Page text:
BENZENE FACT SHEET
MCL: 5 PPB
Source: Fuel, drugs, paint, pesticides
Followup: Treat and retest quarterly
Treatment: Granular activated charcoal
Benzene is a clear, colorless aromatic liquid. It is highly flammable. The greatest use of benzene is as a building block for making plastics, rubber, resins and synthetic fabrics like nylon and polyester. Other uses include: as a solvent in printing, paints, dry cleaning, etc.
Production of benzene has increased: from about 9.9 billion lbs. in 1984 to over 12 billion lbs. in 1993.
Benzene is released to air primarily from fumes and exhaust connected with its use in gasoline. Other sources are fumes from its production and use in manufacturing other chemicals. In addition, there are discharges into water from industrial effluents and losses during spills.
From 1987 to 1992, according to the Toxics Release Inventory, releases of benzene to water and land totalled over 2 million lbs. These releases were primarily from petroleum refining industries, with the greatest releases occurring in Texas.
What happens to Benzene when it is released to the environment? If benzene is released to soil, it will either evaporate very quickly or leach to groundwater. It can be broken down by some soil microbes. It may also be degraded in some ground waters. If benzene is released to surface water, most of it should evaporate within a few hours. Though it does not degrade by reacting with water, it may be degraded by microbes. It is not likely to accumulate in aquatic organisms.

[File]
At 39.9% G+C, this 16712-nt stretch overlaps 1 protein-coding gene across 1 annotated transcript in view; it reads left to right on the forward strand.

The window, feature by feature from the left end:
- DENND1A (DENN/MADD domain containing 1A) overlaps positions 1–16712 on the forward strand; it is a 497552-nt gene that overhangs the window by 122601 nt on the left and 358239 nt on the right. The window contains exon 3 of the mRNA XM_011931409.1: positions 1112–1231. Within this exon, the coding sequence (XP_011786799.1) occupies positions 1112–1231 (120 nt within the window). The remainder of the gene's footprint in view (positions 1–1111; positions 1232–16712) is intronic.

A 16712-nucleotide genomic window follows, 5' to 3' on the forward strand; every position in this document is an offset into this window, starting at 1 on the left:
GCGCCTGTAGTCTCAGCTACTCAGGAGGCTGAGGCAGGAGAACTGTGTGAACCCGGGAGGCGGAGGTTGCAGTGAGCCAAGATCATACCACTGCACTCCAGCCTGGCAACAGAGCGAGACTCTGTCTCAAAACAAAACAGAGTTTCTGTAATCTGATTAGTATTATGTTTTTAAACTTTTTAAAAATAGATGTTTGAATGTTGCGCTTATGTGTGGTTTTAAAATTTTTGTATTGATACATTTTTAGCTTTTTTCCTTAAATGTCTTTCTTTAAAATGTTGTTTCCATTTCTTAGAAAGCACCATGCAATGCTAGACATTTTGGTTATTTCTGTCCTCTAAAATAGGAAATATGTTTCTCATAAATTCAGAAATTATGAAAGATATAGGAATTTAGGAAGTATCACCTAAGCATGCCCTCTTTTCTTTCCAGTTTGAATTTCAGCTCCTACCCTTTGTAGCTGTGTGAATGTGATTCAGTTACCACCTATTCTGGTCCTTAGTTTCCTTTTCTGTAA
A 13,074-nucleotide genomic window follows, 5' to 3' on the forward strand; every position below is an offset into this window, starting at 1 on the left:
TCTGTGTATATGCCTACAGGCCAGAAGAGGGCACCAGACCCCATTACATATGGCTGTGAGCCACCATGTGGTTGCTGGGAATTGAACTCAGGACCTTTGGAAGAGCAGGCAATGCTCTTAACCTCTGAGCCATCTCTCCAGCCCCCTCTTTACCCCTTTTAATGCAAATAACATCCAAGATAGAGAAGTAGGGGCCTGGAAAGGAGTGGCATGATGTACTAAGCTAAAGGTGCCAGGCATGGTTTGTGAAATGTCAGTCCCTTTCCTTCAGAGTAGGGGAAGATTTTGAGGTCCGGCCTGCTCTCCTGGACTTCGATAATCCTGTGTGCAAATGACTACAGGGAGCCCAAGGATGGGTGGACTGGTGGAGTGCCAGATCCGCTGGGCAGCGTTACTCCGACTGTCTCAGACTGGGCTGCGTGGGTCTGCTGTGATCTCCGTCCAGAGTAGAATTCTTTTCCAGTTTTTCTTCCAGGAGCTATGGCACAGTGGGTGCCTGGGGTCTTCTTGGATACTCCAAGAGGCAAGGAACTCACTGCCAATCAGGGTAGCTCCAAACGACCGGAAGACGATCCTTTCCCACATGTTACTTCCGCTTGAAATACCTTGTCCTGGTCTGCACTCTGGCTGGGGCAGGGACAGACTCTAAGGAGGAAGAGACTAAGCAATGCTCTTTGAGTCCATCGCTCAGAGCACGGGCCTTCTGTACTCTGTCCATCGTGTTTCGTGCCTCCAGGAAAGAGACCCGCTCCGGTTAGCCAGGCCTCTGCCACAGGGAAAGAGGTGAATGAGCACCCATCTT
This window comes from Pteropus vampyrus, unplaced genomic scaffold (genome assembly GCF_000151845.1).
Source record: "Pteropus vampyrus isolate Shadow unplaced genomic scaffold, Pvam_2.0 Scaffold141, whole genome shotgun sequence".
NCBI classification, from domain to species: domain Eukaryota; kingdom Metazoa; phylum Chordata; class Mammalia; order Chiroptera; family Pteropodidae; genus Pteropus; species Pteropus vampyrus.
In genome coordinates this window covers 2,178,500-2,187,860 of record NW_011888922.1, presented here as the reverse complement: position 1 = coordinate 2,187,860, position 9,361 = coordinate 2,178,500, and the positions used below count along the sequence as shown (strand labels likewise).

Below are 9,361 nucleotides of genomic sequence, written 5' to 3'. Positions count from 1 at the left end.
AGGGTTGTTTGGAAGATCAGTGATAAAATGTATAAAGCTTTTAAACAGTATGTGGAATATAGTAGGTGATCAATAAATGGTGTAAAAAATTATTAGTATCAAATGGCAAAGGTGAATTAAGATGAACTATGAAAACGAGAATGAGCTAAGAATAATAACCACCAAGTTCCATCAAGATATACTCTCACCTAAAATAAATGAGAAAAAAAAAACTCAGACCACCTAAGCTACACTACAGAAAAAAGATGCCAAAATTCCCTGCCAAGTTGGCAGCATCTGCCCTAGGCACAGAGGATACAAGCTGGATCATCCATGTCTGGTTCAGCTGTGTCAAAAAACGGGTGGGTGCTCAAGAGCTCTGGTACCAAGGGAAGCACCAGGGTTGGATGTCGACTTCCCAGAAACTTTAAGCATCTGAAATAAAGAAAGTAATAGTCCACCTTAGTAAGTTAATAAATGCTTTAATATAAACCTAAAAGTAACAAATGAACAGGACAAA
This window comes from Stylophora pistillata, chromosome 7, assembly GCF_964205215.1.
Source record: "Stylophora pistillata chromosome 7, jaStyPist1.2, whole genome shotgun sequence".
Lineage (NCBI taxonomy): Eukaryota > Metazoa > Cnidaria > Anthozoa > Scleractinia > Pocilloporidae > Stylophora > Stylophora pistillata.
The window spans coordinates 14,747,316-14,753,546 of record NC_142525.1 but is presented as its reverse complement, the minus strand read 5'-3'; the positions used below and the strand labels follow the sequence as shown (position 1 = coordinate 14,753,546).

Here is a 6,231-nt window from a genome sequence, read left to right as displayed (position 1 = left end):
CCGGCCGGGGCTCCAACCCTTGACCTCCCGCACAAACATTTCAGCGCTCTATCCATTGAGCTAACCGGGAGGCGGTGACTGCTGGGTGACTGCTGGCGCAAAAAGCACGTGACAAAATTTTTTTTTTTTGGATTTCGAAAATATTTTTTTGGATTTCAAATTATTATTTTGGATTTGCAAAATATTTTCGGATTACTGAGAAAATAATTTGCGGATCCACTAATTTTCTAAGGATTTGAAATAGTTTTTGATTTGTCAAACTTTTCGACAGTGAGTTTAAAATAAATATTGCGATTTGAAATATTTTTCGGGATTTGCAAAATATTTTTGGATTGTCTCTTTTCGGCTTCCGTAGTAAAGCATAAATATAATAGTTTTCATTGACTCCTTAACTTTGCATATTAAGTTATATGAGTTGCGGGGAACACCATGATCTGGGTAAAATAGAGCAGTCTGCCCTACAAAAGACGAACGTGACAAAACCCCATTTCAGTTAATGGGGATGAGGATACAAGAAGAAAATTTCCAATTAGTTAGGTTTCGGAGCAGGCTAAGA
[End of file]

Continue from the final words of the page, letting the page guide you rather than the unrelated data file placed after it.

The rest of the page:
Short-term: EPA has found benzene to potentially cause the following health effects when people are exposed to it at levels above the MCL for relatively short periods of time: temporary nervous system disorders, immune system depression, anemia.
Long-term: Benzene has the potential to cause the following effects from a lifetime exposure at levels above the MCL: chromosome aberrations, cancer.
Treat and retest quarterly.
Granular activated charcoal in combination with Packed Tower Aeration.